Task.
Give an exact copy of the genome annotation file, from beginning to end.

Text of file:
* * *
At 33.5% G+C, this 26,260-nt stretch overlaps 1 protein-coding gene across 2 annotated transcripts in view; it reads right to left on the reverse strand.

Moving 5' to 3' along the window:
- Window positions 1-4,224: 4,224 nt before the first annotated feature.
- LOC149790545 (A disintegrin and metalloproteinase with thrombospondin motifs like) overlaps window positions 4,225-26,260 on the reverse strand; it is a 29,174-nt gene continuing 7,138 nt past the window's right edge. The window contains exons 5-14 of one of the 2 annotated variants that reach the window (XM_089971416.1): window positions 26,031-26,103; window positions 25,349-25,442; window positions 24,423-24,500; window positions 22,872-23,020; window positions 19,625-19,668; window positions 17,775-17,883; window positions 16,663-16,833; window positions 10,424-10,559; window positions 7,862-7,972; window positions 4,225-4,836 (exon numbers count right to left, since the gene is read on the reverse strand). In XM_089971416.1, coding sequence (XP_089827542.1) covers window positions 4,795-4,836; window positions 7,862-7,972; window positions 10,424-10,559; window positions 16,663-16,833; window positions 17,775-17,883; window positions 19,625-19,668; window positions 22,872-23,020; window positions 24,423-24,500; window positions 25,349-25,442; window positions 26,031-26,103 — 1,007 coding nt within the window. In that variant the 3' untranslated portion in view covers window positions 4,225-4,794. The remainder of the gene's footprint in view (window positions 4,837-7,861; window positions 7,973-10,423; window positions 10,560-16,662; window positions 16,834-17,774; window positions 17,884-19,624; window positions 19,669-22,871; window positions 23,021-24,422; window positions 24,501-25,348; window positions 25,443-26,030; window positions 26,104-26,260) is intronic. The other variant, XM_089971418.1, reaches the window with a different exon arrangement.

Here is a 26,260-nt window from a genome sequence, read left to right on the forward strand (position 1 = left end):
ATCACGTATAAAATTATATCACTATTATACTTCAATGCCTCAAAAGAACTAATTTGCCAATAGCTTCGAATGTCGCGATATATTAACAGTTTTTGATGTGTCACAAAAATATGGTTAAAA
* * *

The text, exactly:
At 33.5% G+C, this 26,260-nt stretch overlaps 1 protein-coding gene across 2 annotated transcripts in view; it reads right to left on the reverse strand.

Moving 5' to 3' along the window:
- Window positions 1-4,224: 4,224 nt before the first annotated feature.
- LOC149790545 (A disintegrin and metalloproteinase with thrombospondin motifs like) overlaps window positions 4,225-26,260 on the reverse strand; it is a 29,174-nt gene continuing 7,138 nt past the window's right edge. The window contains exons 5-14 of one of the 2 annotated variants that reach the window (XM_089971416.1): window positions 26,031-26,103; window positions 25,349-25,442; window positions 24,423-24,500; window positions 22,872-23,020; window positions 19,625-19,668; window positions 17,775-17,883; window positions 16,663-16,833; window positions 10,424-10,559; window positions 7,862-7,972; window positions 4,225-4,836 (exon numbers count right to left, since the gene is read on the reverse strand). In XM_089971416.1, coding sequence (XP_089827542.1) covers window positions 4,795-4,836; window positions 7,862-7,972; window positions 10,424-10,559; window positions 16,663-16,833; window positions 17,775-17,883; window positions 19,625-19,668; window positions 22,872-23,020; window positions 24,423-24,500; window positions 25,349-25,442; window positions 26,031-26,103 — 1,007 coding nt within the window. In that variant the 3' untranslated portion in view covers window positions 4,225-4,794. The remainder of the gene's footprint in view (window positions 4,837-7,861; window positions 7,973-10,423; window positions 10,560-16,662; window positions 16,834-17,774; window positions 17,884-19,624; window positions 19,669-22,871; window positions 23,021-24,422; window positions 24,501-25,348; window positions 25,443-26,030; window positions 26,104-26,260) is intronic. The other variant, XM_089971418.1, reaches the window with a different exon arrangement.

Here is a 26,260-nt window from a genome sequence, read left to right on the forward strand (position 1 = left end):
ATCACGTATAAAATTATATCACTATTATACTTCAATGCCTCAAAAGAACTAATTTGCCAATAGCTTCGAATGTCGCGATATATTAACAGTTTTTGATGTGTCACAAAAATATGGTTAAAA